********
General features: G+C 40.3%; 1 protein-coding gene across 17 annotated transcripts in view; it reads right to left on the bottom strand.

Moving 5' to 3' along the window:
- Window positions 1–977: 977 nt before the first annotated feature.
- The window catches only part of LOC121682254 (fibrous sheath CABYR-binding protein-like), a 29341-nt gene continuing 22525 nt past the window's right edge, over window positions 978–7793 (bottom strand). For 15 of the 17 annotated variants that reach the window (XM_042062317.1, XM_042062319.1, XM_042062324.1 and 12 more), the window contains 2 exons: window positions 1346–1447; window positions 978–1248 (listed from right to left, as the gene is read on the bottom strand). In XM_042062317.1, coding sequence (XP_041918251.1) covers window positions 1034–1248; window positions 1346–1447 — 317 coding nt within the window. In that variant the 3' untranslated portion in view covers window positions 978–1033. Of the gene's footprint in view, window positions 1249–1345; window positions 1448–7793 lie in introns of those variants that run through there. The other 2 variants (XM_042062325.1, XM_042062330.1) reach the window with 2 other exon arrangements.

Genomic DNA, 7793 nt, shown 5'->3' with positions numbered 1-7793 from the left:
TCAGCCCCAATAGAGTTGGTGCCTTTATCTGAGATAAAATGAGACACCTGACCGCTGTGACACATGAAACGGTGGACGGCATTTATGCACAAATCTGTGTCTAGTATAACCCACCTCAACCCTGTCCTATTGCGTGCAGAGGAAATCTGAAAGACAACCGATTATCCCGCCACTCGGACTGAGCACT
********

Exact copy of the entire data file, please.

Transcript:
General features: G+C 40.3%; 1 protein-coding gene across 17 annotated transcripts in view; it reads right to left on the bottom strand.

Moving 5' to 3' along the window:
- Window positions 1–977: 977 nt before the first annotated feature.
- The window catches only part of LOC121682254 (fibrous sheath CABYR-binding protein-like), a 29341-nt gene continuing 22525 nt past the window's right edge, over window positions 978–7793 (bottom strand). For 15 of the 17 annotated variants that reach the window (XM_042062317.1, XM_042062319.1, XM_042062324.1 and 12 more), the window contains 2 exons: window positions 1346–1447; window positions 978–1248 (listed from right to left, as the gene is read on the bottom strand). In XM_042062317.1, coding sequence (XP_041918251.1) covers window positions 1034–1248; window positions 1346–1447 — 317 coding nt within the window. In that variant the 3' untranslated portion in view covers window positions 978–1033. Of the gene's footprint in view, window positions 1249–1345; window positions 1448–7793 lie in introns of those variants that run through there. The other 2 variants (XM_042062325.1, XM_042062330.1) reach the window with 2 other exon arrangements.

Genomic DNA, 7793 nt, shown 5'->3' with positions numbered 1-7793 from the left:
TCAGCCCCAATAGAGTTGGTGCCTTTATCTGAGATAAAATGAGACACCTGACCGCTGTGACACATGAAACGGTGGACGGCATTTATGCACAAATCTGTGTCTAGTATAACCCACCTCAACCCTGTCCTATTGCGTGCAGAGGAAATCTGAAAGACAACCGATTATCCCGCCACTCGGACTGAGCACT